Hussein Baghdadi wrote:It is an excellent format to follow (not to mention an excellent career to mimic ).
Is it? It seems very tool focused to me, and doesn't really say a lot about the challenges and interesting things that he's done.
Repeating ad nauseum that one's used Java and JavaBeans doesn't tell me a great deal. There's no mention of scope in terms of volume, people managed, or areas of technology investigated and seems more designed to hit as many keywords as possible. That's probably a good strategy if you're looking to maximize your chances of getting any job, but tools is down at the bottom of what I look for when hiring software architects. The only things less important are certifications and education.
All I care to know is that someone is a "Java guy", a .".NET guy" or both - what the primary focus of their experience is. After that I am focused on the hardest, most interesting and exciting things they've done. I want people good enough to share their likes and dislikes on a resume because they know it filters out bad employers as much as I use it to filter out bad candidates. Good people tend to gravitate towards interesting problems and fortunately my role is to match them up. Tools or keywords? Meh.
I'd be curious to hear Bear's opinions on what his resume is targeting.
I can quickly see that he is an experienced Java web developer and leader. He's written books which show he can communicate and write. I probably don't care about the specific technologies he used in 1996, but it is far enough down that it doesn't detract from the point. The technologies could be condensed, but the approach Bear chose is fine to because it is short so easy to skim.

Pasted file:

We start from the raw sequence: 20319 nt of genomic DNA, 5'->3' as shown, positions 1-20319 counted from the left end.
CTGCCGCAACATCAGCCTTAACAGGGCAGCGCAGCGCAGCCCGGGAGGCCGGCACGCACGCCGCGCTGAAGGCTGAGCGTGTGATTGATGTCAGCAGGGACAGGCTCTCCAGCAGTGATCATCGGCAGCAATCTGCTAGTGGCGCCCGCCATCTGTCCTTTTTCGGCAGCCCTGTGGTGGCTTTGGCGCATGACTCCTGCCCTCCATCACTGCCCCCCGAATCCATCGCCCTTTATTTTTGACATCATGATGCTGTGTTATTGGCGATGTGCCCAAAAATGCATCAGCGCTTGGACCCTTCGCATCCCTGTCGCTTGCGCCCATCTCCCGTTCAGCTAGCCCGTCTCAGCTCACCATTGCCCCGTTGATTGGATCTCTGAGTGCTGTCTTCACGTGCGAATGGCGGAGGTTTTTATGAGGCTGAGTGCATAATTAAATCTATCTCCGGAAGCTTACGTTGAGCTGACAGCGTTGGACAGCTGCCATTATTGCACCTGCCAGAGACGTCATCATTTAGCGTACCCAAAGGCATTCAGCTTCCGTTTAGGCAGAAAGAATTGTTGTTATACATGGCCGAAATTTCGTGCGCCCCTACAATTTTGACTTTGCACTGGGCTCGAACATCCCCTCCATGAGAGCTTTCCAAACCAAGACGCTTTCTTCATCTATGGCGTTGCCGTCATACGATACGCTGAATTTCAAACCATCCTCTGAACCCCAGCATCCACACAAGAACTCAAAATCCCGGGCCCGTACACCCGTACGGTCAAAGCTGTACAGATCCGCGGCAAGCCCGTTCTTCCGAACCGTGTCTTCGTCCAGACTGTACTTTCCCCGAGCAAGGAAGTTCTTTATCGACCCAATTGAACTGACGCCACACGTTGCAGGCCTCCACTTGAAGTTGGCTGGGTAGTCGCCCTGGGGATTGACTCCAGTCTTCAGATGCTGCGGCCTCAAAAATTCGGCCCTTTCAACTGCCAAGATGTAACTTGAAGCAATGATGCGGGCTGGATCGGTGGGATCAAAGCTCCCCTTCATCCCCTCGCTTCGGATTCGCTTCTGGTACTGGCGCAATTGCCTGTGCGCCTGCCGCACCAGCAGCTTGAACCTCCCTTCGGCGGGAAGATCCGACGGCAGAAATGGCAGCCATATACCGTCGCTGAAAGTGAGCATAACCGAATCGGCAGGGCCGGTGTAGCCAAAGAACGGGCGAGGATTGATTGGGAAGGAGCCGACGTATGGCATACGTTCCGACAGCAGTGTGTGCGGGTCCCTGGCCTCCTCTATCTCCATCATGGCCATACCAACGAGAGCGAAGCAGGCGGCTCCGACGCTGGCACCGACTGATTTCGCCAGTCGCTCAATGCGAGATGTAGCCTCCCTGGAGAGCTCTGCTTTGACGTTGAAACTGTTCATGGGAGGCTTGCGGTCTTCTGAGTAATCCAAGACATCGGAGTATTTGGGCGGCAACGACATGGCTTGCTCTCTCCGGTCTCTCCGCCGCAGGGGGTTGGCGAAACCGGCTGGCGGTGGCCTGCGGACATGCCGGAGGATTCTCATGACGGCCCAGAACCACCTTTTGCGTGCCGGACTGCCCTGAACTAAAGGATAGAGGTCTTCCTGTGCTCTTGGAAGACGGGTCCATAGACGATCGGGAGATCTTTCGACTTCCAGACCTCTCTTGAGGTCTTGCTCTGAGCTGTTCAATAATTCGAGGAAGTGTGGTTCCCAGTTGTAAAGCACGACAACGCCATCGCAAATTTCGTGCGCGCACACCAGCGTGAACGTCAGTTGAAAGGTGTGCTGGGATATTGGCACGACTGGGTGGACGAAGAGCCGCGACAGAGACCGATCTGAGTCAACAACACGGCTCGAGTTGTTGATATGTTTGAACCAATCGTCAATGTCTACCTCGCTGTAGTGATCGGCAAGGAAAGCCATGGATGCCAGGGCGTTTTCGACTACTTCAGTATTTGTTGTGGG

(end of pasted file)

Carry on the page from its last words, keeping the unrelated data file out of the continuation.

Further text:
I also like what he doesn't do. He doesn't tell us about the business details of the project. (Too many people do this at great length and it becomes hard to find the tech parts.) He doesn't go into a tone of detail of everything he has done at each job. Talking about challenges and the like can be done at an interview. It's not bad to put in a resume, but it is ok without too. Especially when someone has a large amount of experience to cover. [No I'm not calling you old Bear]
And I don't think it is buzzword driven. Using the word Java 20 times doesn't add more buzzwords. And he doesn't use a lot of buzzwords (communicate, etc) in there.
When you say what you are looking for as a software architect, I don't get the impression that is what Bear is targeting. I think he is targeting web specifically and not overall app design. If you are looking for someone to architect a batch processing app, I'm sure Bear would do a great job, but I don't think that is what he is looking for.
You send whichever format they request. Sending a pdf has the advantage that it does can be read by many programs without losing formatting information, and it is more difficult for the recipient to alter a pdf than a .doc.
Campbell Ritchie wrote:You send whichever format they request. Sending a pdf has the advantage that it does can be read by many programs without losing formatting information, and it is more difficult for the recipient to alter a pdf than a .doc.
If you are applying via recruitment agencies, they often insist on MS Word, because they usually want to remove your contact information before they send the CV to a potential employer. Also, many agencies use automated processes that shred your CV contents to fit their own templates/systems anyway.